Picasso reportedly declared that lesser artists borrow and great artists steal. Walter Sickert was an avowed thief, routinely making use of imagery produced by other artists and photographers.
In his late period, Sickert (1860–1942) was an egregious translator of images. He was proud of his source material and often referenced the author whose image he had re-imagined. In his painting Miss Gwen Ffrangçon-Davies as Isabella of France, he laid out the complicated chain of images in the picture itself. The lower edge of the painting is inscribed ‘Sickert p.’ (‘p’ for ‘pinxt.’ or ‘painter’) and ‘Bertram Park phot.’ (‘phot.’ for ‘photographer’). The same is true of The Proposal, which is signed by Sickert in the bottom right-hand corner and inscribed ‘R.B.’ in the bottom left-hand corner – this being a reference to Robert Barnes (1840–1895), whose illustration was used as a starting point. Both of these paintings were executed in Sickert’s Islington home studio in Barnsbury Park, where he lived and worked between 1931 and ’34.
The Echoes were partly inspired by nostalgia for the world in which Sickert had grown up. Aside from Robert Barnes, he used the work of other Victorian illustrators like Kenny Meadows and John Gilbert. The origin of the Echoes series was briefly summarised by Sickert’s friend and early biographer Robert Emmons.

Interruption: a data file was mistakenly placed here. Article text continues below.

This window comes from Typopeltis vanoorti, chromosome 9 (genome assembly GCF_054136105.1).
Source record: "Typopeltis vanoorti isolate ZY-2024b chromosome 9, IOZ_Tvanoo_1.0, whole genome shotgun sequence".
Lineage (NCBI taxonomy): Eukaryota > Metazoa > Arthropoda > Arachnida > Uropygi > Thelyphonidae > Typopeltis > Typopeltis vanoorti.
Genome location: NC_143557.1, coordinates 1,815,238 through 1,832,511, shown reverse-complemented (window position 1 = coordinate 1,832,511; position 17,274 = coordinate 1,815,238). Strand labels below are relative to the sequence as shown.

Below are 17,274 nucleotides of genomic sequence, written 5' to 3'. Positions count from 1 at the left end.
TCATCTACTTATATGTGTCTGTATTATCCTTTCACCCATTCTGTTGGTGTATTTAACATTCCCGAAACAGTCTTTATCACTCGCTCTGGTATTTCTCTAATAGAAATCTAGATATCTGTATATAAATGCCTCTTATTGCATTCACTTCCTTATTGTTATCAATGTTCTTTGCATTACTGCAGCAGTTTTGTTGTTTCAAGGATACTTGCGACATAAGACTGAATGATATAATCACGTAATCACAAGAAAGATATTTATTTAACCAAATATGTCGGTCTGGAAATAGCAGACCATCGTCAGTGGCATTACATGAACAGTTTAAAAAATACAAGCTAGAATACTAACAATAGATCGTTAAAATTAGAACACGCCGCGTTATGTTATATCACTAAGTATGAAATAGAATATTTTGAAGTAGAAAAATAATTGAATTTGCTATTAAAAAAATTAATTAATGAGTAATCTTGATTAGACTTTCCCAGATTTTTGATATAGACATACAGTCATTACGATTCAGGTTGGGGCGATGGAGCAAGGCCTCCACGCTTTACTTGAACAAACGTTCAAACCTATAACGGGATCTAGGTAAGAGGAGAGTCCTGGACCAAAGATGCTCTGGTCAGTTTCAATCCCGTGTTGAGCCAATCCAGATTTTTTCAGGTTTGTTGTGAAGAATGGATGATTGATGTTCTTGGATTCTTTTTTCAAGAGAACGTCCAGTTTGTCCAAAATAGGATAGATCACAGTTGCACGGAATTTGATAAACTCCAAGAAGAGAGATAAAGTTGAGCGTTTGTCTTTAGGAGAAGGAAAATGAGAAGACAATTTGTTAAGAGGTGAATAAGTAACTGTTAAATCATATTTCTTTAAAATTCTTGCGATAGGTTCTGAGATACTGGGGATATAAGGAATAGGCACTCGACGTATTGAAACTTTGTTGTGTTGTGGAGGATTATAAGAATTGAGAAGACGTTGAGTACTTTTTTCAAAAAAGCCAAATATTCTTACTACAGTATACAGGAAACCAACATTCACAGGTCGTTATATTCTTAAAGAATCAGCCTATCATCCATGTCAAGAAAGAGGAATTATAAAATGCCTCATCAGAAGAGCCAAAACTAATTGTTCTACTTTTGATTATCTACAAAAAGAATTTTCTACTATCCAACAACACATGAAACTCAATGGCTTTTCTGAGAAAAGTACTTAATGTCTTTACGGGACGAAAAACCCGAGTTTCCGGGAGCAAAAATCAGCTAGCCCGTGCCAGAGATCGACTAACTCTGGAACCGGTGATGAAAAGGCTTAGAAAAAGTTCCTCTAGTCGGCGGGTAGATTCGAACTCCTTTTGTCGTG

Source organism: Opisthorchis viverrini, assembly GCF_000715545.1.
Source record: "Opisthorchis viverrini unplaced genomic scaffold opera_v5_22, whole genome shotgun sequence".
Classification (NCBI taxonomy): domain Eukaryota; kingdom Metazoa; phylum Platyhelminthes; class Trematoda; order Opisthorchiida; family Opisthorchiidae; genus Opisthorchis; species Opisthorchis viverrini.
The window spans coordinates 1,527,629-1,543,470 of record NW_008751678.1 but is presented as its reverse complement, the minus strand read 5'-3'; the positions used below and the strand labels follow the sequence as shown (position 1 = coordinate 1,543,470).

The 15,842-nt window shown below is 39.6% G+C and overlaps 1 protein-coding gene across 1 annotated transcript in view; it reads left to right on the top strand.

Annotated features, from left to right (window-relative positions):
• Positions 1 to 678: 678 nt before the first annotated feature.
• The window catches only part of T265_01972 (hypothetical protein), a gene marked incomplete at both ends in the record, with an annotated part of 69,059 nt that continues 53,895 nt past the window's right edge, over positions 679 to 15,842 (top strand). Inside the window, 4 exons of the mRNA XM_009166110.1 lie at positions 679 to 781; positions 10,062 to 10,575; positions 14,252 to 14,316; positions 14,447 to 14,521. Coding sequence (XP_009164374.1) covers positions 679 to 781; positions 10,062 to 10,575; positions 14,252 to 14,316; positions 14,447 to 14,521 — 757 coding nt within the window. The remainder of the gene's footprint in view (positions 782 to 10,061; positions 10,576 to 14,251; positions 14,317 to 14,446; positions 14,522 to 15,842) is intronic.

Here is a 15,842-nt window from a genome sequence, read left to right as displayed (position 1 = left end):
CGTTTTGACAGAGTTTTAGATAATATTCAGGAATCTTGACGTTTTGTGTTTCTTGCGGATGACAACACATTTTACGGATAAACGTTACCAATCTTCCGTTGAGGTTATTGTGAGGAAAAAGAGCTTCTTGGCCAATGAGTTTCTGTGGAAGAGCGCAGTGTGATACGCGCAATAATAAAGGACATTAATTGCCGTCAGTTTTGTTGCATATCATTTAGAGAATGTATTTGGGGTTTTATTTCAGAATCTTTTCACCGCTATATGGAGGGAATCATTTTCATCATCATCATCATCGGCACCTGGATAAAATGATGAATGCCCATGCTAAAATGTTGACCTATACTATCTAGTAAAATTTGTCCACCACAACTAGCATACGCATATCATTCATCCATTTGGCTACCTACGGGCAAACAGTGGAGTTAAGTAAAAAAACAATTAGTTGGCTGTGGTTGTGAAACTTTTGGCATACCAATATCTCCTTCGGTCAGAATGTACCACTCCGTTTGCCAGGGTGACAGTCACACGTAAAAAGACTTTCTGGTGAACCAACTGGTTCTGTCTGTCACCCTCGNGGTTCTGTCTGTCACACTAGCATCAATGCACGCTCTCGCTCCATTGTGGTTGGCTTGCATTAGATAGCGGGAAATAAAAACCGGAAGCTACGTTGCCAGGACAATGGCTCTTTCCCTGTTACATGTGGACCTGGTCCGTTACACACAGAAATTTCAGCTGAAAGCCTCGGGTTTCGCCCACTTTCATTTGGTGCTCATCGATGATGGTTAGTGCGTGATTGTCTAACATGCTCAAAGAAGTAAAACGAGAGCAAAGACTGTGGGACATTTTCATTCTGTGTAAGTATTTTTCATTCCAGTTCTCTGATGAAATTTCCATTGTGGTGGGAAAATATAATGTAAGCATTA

The idea came to him from the renewal of his acquaintance with the London Journal and the Penny Magazine, and the black-and-white illustrators with whom he had been so familiar in the 70s and ‘80s. The first was actually done from a pot lid, but all the rest were from wood-blocks in these papers […].
In contrast to the essentially retrospective nature of the imagery, Sickert’s project explored and partook in the processes of image reproduction – one of the industrial era’s defining features. This subtle manifestation of modernity was accompanied in paintings like The Proposal by exaggerated and non-naturalistic colouring. The complementary combination of pink and green was a recurring preference throughout his career, and certain works recall the pungent colours which Degas had favoured in his choice of drawing paper and pastel colours.